How to identify and help your schizophrenic friend

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On March 31, researchers published their findings connecting a genetic variant, the inability for two areas of the brain to communicate, and scizophrenia. Here are some warning signs and tips on how to cope with a loved one struggling with this mental health illness.

According to the Mayo Clinic, a medical research center in the US, schizophrenia is defined as a group of severe brain disorders in which people interpret reality abnormally. Schizophrenia may result in some combination of hallucinations, delusions and disordered thinking and behavior. The ability of people with schizophrenia to function normally and to care for themselves tends to deteriorate over time."

"Contrary to some popular belief, schizophrenia isn't split personality or multiple personality. The word "schizophrenia" does mean "split mind," but it refers to a disruption of the usual balance of emotions and thinking. Schizophrenia is a chronic condition, requiring lifelong treatment," also noted staff at the Mayo Clinic.

The symptoms are not unique to schizophrenia and can also be signs of other mental health problems. Men can develop symptoms as early as their teens and women in their 20s. Both children and those over 40 are generally in the clear.

Signs and symptoms of schizophrenia often are split into three categories: positive, negative and cognitive. For a proper diagnosis a mental health professional will conduct a series of tests.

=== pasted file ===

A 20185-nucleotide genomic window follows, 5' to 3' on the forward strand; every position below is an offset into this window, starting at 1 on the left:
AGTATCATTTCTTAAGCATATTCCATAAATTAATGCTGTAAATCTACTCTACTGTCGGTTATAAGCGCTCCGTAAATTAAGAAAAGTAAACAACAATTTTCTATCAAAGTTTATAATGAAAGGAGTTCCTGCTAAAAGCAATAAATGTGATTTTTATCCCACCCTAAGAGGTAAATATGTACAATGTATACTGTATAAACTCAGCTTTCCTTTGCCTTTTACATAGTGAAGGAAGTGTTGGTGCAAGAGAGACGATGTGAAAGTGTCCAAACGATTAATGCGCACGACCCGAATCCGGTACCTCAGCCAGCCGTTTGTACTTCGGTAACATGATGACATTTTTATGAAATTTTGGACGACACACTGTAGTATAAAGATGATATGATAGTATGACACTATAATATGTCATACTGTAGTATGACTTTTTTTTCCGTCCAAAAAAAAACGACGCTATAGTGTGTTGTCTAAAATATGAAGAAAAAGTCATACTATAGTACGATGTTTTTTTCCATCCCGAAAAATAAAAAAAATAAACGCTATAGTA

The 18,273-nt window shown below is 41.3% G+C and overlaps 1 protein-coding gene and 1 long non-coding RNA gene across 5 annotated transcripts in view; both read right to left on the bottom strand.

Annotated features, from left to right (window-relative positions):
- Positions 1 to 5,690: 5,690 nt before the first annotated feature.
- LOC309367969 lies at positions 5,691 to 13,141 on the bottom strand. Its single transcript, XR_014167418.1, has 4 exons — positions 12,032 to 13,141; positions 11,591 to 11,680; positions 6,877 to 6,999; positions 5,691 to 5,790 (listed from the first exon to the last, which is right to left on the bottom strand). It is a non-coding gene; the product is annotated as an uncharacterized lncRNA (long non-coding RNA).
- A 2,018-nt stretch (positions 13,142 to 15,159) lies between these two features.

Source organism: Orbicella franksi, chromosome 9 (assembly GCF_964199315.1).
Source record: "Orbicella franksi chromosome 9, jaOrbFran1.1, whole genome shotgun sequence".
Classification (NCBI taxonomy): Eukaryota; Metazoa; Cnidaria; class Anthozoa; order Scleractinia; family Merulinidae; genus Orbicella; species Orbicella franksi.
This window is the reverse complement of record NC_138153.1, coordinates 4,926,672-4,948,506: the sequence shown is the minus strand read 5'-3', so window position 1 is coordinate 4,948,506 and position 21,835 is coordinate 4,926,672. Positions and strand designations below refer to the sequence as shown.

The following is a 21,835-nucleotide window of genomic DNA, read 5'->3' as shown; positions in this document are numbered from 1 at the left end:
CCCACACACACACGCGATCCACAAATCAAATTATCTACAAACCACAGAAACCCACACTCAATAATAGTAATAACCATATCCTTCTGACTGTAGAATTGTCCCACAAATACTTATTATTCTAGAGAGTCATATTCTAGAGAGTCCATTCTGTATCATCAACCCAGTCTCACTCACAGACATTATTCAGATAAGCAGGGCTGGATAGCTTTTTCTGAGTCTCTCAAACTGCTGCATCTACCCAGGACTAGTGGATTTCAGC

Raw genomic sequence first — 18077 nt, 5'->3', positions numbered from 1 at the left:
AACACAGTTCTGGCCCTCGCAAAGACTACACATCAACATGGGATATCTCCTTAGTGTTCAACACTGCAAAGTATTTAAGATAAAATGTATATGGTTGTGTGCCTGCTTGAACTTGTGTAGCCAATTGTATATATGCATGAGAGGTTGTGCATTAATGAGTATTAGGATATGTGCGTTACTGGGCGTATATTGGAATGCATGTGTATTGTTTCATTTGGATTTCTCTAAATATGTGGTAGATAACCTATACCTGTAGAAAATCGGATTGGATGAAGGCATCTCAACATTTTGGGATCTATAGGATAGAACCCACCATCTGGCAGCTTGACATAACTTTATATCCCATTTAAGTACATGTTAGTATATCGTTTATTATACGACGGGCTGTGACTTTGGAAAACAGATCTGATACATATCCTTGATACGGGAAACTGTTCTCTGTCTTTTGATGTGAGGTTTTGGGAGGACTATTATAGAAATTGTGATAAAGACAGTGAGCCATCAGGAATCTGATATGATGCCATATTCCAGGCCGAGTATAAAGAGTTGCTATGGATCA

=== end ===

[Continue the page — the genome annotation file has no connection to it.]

Here are some symptoms organized by the Mayo Clinic to help understand schizophrenia:

Positive symptoms
In schizophrenia, positive symptoms reflect an excess or distortion of normal functions. These active, abnormal symptoms may include: delusions, hallucinations, thought disorder, disorganized behavior.

Negative symptoms
Negative symptoms refer to a diminishment or absence of characteristics of normal function. They may appear months or years before positive symptoms, including:     
 - loss of interest in everyday activities
 - appearing to lack emotion
 - reduced ability to plan or carry out activities
 - neglect of personal hygiene
 - social withdrawal
 - loss of motivation

Cognitive symptoms
Cognitive symptoms involve problems with thought processes. These symptoms may be the most disabling in schizophrenia, because they interfere with the ability to perform routine daily tasks. A person with schizophrenia may be born with these symptoms, but they may worsen when the disorder starts, including: problems with making sense of information, difficulty paying attention and memory problems.

Affective symptoms
Schizophrenia also can affect mood, causing depression or mood swings. In addition, people with schizophrenia often seem inappropriate and odd, causing others to avoid them, which leads to social isolation.

How to help
Those struggling with schizophrenia do not always understand what is happening and normally friends and family get them the help they need. Explain your concern and offer to go with your friend or loved one to their doctor's appointment. Show them mental illness is a part of them but not who they are. Be supportive and help them understand that there may be help available. Also, it is common for people with schizophrenia to have suicidal thoughts. If this a concern seek immediate professional help.

There is a range of types of schizophrenia: paranoid, catatonic, disorganized; as well as disorders schizoid personality, schizoaffective, and schizotypal personality. For more information visit: http://www.mayoclinic.com/health/schizophrenia/DS00196/TAB=indepth

Full study, " Impaired hippocampal-prefrontal synchrony in a genetic mouse model of schizophrenia": http://www.nature.com

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